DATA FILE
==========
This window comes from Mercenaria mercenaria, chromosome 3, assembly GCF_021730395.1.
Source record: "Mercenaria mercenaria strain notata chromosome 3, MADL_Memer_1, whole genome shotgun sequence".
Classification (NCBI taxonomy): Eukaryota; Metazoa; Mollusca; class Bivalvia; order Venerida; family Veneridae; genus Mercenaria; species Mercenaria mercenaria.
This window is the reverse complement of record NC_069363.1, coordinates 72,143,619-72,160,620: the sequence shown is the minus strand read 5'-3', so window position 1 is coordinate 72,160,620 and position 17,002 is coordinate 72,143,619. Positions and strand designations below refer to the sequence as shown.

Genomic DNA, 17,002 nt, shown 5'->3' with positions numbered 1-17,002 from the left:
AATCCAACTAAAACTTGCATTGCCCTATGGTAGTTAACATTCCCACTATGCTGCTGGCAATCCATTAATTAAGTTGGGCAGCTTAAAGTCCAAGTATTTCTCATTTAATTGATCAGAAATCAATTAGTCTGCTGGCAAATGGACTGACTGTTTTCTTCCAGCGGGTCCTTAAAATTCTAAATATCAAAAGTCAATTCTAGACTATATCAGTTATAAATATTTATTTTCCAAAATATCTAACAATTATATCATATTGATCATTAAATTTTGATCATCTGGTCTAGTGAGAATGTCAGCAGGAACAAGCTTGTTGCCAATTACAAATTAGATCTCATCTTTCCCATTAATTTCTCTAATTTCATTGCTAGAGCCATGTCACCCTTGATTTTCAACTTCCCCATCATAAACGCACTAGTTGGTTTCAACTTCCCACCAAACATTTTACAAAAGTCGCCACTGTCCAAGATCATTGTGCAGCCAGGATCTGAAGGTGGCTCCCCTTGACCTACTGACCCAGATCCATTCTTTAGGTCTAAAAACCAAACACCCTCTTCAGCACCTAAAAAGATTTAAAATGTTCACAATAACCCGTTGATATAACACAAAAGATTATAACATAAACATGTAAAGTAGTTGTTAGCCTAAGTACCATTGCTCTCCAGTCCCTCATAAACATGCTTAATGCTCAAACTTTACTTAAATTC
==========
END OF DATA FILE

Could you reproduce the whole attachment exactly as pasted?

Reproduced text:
This window comes from Mercenaria mercenaria, chromosome 3, assembly GCF_021730395.1.
Source record: "Mercenaria mercenaria strain notata chromosome 3, MADL_Memer_1, whole genome shotgun sequence".
Classification (NCBI taxonomy): Eukaryota; Metazoa; Mollusca; class Bivalvia; order Venerida; family Veneridae; genus Mercenaria; species Mercenaria mercenaria.
This window is the reverse complement of record NC_069363.1, coordinates 72,143,619-72,160,620: the sequence shown is the minus strand read 5'-3', so window position 1 is coordinate 72,160,620 and position 17,002 is coordinate 72,143,619. Positions and strand designations below refer to the sequence as shown.

Genomic DNA, 17,002 nt, shown 5'->3' with positions numbered 1-17,002 from the left:
AATCCAACTAAAACTTGCATTGCCCTATGGTAGTTAACATTCCCACTATGCTGCTGGCAATCCATTAATTAAGTTGGGCAGCTTAAAGTCCAAGTATTTCTCATTTAATTGATCAGAAATCAATTAGTCTGCTGGCAAATGGACTGACTGTTTTCTTCCAGCGGGTCCTTAAAATTCTAAATATCAAAAGTCAATTCTAGACTATATCAGTTATAAATATTTATTTTCCAAAATATCTAACAATTATATCATATTGATCATTAAATTTTGATCATCTGGTCTAGTGAGAATGTCAGCAGGAACAAGCTTGTTGCCAATTACAAATTAGATCTCATCTTTCCCATTAATTTCTCTAATTTCATTGCTAGAGCCATGTCACCCTTGATTTTCAACTTCCCCATCATAAACGCACTAGTTGGTTTCAACTTCCCACCAAACATTTTACAAAAGTCGCCACTGTCCAAGATCATTGTGCAGCCAGGATCTGAAGGTGGCTCCCCTTGACCTACTGACCCAGATCCATTCTTTAGGTCTAAAAACCAAACACCCTCTTCAGCACCTAAAAAGATTTAAAATGTTCACAATAACCCGTTGATATAACACAAAAGATTATAACATAAACATGTAAAGTAGTTGTTAGCCTAAGTACCATTGCTCTCCAGTCCCTCATAAACATGCTTAATGCTCAAACTTTACTTAAATTC